Practically speaking, however, most people don’t need to know all 12 keys — just the keys in which most songs are written: C, F, G, D, A, Bb, and Eb. If you can learn the other six too, that’s fabulous, but you can certainly get by with just those 6 keys, or perhaps even less — and least C, F, and G — the “big 3” when it comes to keys.

To learn more about transposing, go to How To Transpose & Modulate
and How To Think In The Key

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Swing Bass for Piano: Get Your Left Hand In Action

Tuesday, August 26th, 2008
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Left hand swing bass
It is called “swing bass” because your left hand swings back and forth between a low note (or group of notes, such as a 10th, alternating with a chord in the area right below middle C.

You definitely know the sound of swing bass when you hear it, even though you may not know its characteristic name. The swing style of playing is great for the piano because of the left-hand, right-hand ability the piano affords. You can play swing bass on the piano with the left hand while the right hand improvises a melody over it.

Swing bass starts with an underlying lower register note feel given to a song. Its roots are in jazz from the 1920 to 1940 era. During the 1920s, dance music was very popular in North America. This dance music was of the jazz form. During this 20-year period, some of jazz music’s most creative musicians and composers stretched the limits of this music.

Dance music tradition dictated sticking to melodies as written. The pioneers of swing music and swing bass arrangements felt that melodies needed each individual musician’s interpretation. Improvisation became the norm, and jazz had a new form that gave musicians a lot of freedom for personal music expression.

Of course, these freer melodies required a supporting bass line that fit the swing style. The swing bass style developed based on rhythm, harmony, and melody elements. Other names for swing bass are “stride” or “striding bass.” The harmonic unit for swing bass is sometimes tenths in the left hand. The piano player plays notes that are 10 scale notes apart from each other, often with the 5th of the chord included between the root and the 10th (10th is the same as a 3rd, except an octave higher)taking big strides from the low group of notes up to the chord somewhere around or below middle C. Often on the 3rd beat of a measure the 5th of the chord is used as the low note, followed by another chord on the 4th beat.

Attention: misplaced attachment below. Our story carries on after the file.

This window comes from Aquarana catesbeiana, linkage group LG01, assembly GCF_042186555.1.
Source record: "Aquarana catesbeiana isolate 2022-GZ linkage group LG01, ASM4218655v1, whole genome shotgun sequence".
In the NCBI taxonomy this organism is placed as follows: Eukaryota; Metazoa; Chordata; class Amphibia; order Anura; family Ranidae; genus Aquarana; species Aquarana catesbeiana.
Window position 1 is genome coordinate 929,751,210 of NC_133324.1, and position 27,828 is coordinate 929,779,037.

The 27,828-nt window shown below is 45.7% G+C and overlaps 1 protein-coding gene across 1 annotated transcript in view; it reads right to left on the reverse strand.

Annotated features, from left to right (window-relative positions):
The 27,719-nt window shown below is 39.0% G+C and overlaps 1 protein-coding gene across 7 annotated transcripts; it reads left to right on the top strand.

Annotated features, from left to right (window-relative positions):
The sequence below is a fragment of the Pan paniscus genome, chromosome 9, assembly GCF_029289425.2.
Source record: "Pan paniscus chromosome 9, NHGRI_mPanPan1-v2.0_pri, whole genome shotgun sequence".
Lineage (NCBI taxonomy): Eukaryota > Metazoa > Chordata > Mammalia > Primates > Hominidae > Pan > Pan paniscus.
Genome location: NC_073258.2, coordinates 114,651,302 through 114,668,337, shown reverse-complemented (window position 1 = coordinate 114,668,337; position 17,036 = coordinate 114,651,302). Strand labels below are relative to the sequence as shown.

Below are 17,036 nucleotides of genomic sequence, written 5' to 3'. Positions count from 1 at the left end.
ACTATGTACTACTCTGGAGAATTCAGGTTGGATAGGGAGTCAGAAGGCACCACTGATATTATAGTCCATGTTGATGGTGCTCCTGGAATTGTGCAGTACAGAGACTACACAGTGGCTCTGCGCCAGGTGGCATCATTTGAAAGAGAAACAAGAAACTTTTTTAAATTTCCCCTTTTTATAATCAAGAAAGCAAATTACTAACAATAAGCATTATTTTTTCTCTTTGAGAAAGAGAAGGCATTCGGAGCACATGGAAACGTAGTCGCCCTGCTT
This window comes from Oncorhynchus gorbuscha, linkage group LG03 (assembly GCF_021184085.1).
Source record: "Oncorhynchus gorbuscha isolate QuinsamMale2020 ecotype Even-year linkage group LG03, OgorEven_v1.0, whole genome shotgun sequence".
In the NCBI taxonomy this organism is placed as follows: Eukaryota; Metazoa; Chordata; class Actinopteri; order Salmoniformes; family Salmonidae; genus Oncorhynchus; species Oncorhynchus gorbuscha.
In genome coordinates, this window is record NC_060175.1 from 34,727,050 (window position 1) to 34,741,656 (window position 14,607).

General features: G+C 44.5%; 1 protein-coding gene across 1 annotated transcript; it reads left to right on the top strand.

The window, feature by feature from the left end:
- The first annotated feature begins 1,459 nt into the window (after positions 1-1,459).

The harmonic unit for swing bass is a combination of half-note swing bass and quarter note “walk bass.” The “walk bass” involves playing the fundamental, third and fifth notes of a chord. The leaps are not as extreme in the walking bass. Therefore, a pianist can mix the great striding sounds of swing with the shorter leaps of sound of the walking bass. This lends variety to a swing piece and gives it that unique jazz feel.

The melodic unit of swing music to improvise over the swing bass are quarter, eighth, sixteenth and triplet notes. Again, playing around with these note values to shorten or lengthen note sounds is at the heart of swing playing and jazz improvisation. A piano player can jazz up even the most basic popular song by adding swing elements to a piece.

The swing bass sound and feel is great for the piano because of the lower notes. A piano player can give a bass feel to a song without a string bass player present. The style a bass player would use can be part of the song, although the tone will be different. This is because string bass creates a warmer sound, while the piano makes a more percussive sound. While a string bass player can swing by bending strings and doing glissandos, a pianist cannot. The pianist can give the swing bass sound a more articulated, harder edge with the percussive abilities the keys afford.

When should piano players use the swing bass style? It’s ideal when a song needs jazzing up in a solo performance. Without accompanying musicians to provide support, pianists can lay down their own swing bass line. In addition, a band missing the services of their bass player can have their pianists perform emergency swing bass services. They can vamp away with their left hand and still have the freedom to create right-hand melodies.

Swing bass is great for changing the mood of a song for jarring contrast. Staid classical or traditional popular songs are great for this. Your listeners expect the next logical sounds to emanate from the piano, as is normal for the piece you’re playing. They are familiar with the tune and have pre-conceived expectations of how it will sound. You can surprise them by tossing in a section with swing bass and swing melody. It will delight and surprise them and keep them alert for any other surprises in the rest of your playing.

Consider the swing bass style for some of your piano playing. It is a great tool for lending spark and variety to songs. You’ll hit your stride as you practice this technique more and keep your audience swinging with your music.